October 20, 2021

Family Finances

Inherited IRA Strategies Post-SECURE Act

Many people in the financial planning world referred to the SECURE Act as the “death of the stretch IRA” because of the new 10-year rule. The 10-year rule requires most non-spouse owners of inherited IRA’s to spend down the balance of their Inherited IRAs by the end of the 10th year. Beneficiaries may be forced to recognize income from Inherited IRAs in their peak earning years, which may come with a sizeable tax bill. Here are five alternative strategies to consider if you have questions about leaving behind a pre-tax inheritance:


Roth Conversions– If the future beneficiaries are in a higher tax bracket than the current account owner, it would make sense to convert pre-tax dollars to a Roth IRA. Doing so would allow the current account owner to pre-pay the taxes at a lower rate for the eventual beneficiaries to inherit. The Roth IRA would still need to be withdrawn over 10 years, but there would be no tax consequences for doing so. This strategy also makes sense if tax brackets are equal, if you assume tax rates will increase over time.


Split Beneficiaries– If a couple ultimately believes they won’t spend all of their pre-tax assets, and the eventual beneficiary (usually a child) will be subject to the 10-year rule, then you should consider naming the eventual heirs as primary beneficiaries of all pre-tax accounts. This strategy would provide the non-spouse beneficiaries a 10-year window at the death of the first spouse and another 10-year window at the death of the second spouse, ultimately spreading out the tax costs over a 20-year period.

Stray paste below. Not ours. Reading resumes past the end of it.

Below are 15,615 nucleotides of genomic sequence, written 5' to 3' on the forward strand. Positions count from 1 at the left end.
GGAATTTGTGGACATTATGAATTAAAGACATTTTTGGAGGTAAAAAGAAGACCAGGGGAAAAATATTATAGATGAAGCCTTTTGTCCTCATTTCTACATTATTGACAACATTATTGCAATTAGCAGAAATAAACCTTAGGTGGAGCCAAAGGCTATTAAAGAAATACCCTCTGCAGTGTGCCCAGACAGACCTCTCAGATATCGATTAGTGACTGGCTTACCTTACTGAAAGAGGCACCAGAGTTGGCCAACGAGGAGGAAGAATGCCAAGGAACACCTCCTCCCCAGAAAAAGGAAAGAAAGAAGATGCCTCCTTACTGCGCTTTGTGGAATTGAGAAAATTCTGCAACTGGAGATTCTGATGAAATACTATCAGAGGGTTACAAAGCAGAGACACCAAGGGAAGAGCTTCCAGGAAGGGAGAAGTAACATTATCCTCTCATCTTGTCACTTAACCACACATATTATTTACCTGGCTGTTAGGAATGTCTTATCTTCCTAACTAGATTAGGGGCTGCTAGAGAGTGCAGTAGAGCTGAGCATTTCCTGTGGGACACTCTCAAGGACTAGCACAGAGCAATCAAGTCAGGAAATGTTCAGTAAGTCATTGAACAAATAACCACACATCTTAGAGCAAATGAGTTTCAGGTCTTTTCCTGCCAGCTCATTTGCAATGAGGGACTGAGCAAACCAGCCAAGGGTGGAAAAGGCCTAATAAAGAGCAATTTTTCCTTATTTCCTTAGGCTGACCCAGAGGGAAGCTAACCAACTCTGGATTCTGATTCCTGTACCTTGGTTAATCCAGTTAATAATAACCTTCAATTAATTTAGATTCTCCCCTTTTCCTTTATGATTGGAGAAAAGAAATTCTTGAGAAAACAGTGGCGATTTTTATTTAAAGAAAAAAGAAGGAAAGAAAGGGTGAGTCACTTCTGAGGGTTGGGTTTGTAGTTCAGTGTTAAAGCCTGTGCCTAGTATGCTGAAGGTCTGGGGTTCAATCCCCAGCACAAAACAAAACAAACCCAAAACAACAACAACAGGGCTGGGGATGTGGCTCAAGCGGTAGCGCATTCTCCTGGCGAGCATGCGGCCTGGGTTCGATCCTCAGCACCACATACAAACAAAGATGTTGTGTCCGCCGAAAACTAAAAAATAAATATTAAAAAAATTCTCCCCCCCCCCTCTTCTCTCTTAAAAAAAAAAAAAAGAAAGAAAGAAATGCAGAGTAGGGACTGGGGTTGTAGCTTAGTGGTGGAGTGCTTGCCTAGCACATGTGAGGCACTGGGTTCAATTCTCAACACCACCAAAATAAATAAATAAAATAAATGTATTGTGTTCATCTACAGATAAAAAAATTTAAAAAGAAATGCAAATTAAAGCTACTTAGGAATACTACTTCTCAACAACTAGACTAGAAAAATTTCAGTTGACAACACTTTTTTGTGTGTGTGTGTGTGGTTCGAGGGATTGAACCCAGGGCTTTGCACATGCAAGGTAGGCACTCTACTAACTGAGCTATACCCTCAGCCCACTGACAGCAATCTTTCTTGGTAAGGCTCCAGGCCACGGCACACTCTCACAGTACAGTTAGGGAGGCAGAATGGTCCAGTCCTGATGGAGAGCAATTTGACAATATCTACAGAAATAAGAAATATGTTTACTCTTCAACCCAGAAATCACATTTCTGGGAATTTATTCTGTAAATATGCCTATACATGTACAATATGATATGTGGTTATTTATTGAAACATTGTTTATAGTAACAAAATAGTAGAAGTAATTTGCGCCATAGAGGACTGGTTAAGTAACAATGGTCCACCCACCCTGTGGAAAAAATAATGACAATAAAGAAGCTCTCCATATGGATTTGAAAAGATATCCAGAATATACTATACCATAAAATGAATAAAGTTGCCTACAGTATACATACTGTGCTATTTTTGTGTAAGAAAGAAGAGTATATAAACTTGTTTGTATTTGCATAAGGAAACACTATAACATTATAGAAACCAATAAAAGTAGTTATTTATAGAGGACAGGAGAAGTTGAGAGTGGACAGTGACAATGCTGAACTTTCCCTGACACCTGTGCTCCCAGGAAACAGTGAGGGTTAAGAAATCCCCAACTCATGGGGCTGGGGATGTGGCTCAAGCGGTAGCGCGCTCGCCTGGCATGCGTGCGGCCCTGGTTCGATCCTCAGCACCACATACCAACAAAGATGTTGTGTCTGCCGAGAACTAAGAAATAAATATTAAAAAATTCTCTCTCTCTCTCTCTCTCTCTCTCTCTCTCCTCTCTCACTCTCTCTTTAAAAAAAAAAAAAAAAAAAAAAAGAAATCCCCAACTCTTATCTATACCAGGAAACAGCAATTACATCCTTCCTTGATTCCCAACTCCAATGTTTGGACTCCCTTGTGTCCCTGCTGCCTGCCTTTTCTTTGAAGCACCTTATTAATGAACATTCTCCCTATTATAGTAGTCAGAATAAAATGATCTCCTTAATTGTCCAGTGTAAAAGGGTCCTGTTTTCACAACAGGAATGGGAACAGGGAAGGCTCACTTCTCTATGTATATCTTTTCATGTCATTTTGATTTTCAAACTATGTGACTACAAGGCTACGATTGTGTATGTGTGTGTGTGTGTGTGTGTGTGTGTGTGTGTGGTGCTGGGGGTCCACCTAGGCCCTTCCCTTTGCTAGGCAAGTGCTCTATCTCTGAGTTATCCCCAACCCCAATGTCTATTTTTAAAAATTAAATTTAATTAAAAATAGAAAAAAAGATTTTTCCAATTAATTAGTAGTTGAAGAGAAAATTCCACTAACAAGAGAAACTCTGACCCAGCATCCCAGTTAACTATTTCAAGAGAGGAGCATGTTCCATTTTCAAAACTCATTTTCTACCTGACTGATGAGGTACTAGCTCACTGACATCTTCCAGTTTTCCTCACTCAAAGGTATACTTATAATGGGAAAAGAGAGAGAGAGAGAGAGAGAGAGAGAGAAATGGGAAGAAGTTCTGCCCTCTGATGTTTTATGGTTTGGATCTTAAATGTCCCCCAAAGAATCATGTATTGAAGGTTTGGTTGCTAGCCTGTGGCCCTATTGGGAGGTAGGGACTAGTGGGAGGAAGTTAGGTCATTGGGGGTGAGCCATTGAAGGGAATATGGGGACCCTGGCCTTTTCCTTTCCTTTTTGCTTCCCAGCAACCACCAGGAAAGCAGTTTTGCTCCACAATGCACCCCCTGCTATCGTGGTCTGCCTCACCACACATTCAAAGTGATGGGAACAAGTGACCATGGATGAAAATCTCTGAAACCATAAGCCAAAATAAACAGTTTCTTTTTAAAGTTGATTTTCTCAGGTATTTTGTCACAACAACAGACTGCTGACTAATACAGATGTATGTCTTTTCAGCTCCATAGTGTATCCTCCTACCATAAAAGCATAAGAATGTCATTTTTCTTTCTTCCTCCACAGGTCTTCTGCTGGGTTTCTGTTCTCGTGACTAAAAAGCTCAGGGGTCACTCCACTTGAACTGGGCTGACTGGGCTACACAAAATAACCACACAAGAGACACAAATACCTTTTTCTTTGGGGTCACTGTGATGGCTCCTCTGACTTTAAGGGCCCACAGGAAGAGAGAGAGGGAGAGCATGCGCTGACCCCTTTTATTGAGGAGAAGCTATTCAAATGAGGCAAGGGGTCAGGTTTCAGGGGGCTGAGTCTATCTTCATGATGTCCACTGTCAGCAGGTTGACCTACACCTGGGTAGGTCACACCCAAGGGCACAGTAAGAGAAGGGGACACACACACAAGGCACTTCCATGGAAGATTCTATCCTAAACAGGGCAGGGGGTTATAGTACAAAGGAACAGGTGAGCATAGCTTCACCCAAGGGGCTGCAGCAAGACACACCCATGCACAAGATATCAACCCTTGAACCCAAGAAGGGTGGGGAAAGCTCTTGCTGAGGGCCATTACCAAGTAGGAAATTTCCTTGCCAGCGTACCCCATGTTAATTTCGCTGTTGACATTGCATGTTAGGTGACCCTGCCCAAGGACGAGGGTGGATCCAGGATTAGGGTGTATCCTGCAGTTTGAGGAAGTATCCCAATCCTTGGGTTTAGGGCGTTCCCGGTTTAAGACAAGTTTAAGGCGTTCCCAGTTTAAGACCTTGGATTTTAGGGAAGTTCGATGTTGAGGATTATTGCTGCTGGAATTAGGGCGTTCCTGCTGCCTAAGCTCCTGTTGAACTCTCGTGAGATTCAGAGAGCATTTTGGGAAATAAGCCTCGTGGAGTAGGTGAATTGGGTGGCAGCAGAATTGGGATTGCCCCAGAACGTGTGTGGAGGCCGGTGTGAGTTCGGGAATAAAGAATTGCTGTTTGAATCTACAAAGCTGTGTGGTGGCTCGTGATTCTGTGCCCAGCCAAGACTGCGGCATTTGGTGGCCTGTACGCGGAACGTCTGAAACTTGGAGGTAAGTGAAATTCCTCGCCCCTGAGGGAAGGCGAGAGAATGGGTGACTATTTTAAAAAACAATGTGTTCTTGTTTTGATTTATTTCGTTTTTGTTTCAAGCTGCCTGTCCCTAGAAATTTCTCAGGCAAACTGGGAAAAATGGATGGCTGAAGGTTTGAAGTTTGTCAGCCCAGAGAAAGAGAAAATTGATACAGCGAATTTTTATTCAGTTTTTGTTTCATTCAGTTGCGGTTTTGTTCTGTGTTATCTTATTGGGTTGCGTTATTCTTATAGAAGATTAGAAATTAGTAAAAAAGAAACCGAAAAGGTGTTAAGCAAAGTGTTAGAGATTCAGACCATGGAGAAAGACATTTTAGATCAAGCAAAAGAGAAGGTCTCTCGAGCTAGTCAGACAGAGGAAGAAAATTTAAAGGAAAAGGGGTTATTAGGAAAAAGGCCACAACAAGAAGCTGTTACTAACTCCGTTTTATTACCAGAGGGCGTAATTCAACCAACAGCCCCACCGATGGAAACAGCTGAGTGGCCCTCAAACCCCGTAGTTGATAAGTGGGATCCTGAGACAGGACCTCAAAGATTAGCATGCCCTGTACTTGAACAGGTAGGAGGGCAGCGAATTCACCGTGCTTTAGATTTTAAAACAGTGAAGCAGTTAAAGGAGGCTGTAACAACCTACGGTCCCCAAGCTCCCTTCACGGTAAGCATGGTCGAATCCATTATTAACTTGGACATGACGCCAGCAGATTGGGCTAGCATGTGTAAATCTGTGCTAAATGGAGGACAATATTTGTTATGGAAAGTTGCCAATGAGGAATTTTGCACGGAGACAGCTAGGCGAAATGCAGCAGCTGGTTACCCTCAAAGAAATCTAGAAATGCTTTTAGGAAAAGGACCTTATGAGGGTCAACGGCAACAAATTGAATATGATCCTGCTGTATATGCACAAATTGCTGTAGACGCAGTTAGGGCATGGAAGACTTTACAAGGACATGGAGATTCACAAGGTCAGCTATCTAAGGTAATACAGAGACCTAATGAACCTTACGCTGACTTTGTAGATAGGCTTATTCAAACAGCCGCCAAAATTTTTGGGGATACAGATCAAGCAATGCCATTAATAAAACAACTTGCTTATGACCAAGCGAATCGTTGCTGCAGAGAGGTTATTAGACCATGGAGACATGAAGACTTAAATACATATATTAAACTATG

IRA to Brokerage Assets– Similar to Roth conversions, this strategy shifts pre-tax assets to after-tax accounts. If the owner of an IRA is in a low tax bracket, they could take withdrawals from their IRA above and beyond their own spending needs and then reinvest the excess in a brokerage account. Under current tax law, the beneficiary would receive a full step-up in basis at the time of death. The beneficiary would have no tax due (at that time) and would have no withdrawal requirements, allowing the assets to grow until needed. The beneficiary would also have a smaller pre-tax inheritance to which the 10-year rule applies.


Personally Owned Life Insurance– If the owner of an IRA does not need the assets for their living expenses, they could take withdrawals from the IRA to fund a personally owned life insurance policy. Ultimately, the beneficiary would receive the life insurance death benefits tax-free.


Charitable Trust– For IRA owners who are charitably inclined, but also want to see their heirs receive income over their lifetime, this could be a great strategy. Putting IRA assets into a charitable trust would allow the beneficiaries to receive income (interest and dividends) generated by the trust assets, and the principal balance would eventually be distributed to charities at the beneficiaries’ death.


The above strategies are designed to get the most out of your pre-tax assets and reduce the overall tax burden on your heirs.  If you have any questions about these strategies, don’t hesitate to reach out to your advisor to schedule a call.

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